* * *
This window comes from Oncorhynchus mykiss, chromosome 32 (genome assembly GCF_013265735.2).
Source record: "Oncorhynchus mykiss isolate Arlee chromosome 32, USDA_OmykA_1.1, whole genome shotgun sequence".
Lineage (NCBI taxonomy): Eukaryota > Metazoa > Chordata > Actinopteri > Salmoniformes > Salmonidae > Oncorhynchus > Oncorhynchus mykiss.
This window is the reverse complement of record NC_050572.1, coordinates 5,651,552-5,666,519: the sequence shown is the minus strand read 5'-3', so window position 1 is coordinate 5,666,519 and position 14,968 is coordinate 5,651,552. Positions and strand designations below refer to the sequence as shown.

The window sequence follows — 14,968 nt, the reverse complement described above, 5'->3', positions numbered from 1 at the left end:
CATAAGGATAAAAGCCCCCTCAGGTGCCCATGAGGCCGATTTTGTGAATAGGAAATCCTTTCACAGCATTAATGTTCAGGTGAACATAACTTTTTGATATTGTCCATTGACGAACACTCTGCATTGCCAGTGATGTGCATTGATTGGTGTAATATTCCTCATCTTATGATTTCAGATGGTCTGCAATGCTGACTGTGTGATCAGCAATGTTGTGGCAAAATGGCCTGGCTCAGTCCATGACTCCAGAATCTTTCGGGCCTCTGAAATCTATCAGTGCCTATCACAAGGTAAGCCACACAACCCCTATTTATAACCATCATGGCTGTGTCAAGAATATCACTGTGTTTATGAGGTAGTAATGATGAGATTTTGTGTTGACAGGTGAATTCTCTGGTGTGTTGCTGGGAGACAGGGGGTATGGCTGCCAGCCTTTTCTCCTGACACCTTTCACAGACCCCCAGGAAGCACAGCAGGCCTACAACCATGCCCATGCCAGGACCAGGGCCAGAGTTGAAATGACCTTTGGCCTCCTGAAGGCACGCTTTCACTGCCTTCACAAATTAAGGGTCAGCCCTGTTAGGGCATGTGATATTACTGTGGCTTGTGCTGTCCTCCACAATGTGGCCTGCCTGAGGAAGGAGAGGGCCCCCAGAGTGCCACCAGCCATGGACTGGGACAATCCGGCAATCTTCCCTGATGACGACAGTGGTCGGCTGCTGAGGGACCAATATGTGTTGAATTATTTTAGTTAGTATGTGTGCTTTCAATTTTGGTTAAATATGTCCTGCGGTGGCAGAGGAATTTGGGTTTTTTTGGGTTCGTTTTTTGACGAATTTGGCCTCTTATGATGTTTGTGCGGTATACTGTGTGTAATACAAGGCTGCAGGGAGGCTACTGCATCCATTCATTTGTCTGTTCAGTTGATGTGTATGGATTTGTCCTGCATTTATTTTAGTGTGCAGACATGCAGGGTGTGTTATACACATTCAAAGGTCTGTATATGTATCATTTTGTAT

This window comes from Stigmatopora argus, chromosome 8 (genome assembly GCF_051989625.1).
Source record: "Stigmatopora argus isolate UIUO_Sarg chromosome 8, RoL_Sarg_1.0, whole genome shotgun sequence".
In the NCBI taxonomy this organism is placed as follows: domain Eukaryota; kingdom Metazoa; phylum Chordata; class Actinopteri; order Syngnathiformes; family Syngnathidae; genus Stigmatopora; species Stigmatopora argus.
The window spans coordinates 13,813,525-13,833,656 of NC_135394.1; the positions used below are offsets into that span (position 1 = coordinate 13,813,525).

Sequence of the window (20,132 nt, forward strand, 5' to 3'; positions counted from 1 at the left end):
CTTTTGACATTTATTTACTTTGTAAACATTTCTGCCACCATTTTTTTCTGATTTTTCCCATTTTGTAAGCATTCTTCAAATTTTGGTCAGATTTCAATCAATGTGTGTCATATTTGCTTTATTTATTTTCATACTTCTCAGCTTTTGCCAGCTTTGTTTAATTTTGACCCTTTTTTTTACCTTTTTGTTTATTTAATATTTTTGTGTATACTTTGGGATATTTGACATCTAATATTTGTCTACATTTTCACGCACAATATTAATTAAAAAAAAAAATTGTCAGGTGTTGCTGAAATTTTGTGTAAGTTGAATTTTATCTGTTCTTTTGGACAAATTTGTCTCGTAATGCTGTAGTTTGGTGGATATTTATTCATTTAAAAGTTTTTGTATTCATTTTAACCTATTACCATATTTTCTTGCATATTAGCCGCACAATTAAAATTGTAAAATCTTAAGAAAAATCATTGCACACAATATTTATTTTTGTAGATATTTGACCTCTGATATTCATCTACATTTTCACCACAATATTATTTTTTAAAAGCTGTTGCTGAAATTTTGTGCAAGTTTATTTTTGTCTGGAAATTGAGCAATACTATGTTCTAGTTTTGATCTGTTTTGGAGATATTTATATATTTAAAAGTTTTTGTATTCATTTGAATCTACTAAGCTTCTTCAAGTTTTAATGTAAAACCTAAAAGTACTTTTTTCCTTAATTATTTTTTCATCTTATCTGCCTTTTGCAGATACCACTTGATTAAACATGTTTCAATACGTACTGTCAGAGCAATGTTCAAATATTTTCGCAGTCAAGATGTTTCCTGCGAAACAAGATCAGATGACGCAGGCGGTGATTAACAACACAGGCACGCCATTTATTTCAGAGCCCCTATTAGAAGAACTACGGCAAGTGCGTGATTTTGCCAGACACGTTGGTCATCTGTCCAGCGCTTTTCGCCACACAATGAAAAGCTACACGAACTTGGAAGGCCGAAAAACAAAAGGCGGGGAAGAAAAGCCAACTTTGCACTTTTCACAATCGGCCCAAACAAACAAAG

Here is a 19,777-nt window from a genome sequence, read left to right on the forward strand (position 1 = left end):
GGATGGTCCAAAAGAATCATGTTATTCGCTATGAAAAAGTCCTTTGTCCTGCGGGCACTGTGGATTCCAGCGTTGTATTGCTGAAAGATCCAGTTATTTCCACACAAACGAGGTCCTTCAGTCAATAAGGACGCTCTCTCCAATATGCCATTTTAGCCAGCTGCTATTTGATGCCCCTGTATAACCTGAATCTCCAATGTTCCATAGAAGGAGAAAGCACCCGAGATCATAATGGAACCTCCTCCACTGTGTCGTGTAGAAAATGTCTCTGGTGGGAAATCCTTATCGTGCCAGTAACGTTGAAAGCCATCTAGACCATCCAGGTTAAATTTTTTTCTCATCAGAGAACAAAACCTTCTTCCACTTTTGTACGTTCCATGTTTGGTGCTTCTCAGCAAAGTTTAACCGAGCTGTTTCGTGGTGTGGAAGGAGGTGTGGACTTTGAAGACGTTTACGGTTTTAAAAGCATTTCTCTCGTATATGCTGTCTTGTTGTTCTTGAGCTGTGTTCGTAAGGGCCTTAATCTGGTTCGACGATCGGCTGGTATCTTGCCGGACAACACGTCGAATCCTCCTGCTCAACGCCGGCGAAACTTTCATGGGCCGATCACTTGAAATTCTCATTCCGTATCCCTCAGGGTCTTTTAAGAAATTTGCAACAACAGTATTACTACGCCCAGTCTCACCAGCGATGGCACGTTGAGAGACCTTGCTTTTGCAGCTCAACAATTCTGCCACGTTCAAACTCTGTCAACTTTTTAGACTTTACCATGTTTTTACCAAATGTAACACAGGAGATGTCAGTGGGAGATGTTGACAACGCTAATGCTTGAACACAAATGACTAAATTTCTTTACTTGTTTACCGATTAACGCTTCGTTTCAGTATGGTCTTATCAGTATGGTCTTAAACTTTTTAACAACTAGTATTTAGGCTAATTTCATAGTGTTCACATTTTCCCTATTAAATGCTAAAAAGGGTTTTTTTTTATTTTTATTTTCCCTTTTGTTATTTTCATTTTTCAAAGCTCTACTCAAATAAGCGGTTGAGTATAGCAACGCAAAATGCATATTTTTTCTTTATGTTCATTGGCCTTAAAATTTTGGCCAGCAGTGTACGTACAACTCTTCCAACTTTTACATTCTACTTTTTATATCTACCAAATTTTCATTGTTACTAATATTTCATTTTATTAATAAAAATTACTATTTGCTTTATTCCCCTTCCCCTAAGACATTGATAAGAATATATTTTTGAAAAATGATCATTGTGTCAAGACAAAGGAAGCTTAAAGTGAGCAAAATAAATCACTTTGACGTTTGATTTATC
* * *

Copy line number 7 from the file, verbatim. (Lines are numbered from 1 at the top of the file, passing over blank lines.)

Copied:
This window comes from Stigmatopora argus, chromosome 8 (genome assembly GCF_051989625.1).